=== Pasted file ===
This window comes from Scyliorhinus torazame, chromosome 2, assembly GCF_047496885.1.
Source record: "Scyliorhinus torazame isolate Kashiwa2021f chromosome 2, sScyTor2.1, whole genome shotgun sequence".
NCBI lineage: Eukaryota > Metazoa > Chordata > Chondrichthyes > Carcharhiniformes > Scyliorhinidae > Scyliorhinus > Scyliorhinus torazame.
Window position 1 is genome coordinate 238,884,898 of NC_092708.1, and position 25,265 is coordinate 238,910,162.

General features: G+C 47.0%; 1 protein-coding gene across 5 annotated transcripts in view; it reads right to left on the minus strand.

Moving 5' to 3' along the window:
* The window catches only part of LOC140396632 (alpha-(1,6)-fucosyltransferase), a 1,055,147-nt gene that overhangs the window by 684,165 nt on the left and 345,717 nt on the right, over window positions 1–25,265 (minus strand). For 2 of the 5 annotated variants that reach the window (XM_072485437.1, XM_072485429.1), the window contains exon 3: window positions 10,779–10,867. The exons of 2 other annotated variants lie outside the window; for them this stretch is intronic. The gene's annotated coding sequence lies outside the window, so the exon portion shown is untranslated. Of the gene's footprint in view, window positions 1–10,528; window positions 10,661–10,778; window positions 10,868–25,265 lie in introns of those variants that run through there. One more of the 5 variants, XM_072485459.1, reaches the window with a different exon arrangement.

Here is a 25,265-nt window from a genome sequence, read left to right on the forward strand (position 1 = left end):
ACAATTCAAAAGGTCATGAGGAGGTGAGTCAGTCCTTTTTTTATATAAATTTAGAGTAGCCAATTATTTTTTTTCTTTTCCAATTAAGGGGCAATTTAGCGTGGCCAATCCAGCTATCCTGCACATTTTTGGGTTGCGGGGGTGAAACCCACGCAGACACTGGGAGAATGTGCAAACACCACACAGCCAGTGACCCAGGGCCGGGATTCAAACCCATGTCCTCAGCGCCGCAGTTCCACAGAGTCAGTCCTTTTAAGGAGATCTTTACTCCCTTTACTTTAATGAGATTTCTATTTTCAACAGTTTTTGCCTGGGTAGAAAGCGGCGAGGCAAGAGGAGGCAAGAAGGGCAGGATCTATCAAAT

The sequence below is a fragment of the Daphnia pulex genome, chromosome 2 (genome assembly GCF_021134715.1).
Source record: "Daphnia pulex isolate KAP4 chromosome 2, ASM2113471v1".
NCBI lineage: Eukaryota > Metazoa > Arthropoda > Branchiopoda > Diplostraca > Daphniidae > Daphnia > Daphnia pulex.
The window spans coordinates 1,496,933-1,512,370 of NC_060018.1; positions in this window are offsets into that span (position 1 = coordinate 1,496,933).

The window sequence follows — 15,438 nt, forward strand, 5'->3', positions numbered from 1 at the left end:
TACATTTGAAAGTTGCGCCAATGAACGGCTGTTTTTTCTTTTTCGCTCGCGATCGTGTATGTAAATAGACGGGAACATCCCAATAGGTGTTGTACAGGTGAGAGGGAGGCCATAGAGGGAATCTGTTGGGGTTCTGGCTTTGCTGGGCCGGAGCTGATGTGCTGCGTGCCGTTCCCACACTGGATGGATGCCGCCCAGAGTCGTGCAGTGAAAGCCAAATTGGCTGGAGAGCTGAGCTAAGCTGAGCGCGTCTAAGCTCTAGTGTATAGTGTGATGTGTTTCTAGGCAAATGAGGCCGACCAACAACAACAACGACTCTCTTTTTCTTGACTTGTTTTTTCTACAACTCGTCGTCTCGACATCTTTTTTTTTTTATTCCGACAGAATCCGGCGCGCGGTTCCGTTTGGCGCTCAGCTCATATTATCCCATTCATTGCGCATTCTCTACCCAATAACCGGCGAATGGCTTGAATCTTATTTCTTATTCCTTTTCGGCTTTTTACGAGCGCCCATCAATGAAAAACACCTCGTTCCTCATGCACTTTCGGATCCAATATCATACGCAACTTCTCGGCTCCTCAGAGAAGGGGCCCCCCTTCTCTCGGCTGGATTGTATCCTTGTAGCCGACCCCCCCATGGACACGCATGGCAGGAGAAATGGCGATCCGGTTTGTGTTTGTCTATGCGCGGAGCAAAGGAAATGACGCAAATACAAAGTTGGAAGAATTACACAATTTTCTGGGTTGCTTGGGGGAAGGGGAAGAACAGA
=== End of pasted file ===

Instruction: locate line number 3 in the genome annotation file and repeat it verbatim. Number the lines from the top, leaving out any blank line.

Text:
NCBI lineage: Eukaryota > Metazoa > Chordata > Chondrichthyes > Carcharhiniformes > Scyliorhinidae > Scyliorhinus > Scyliorhinus torazame.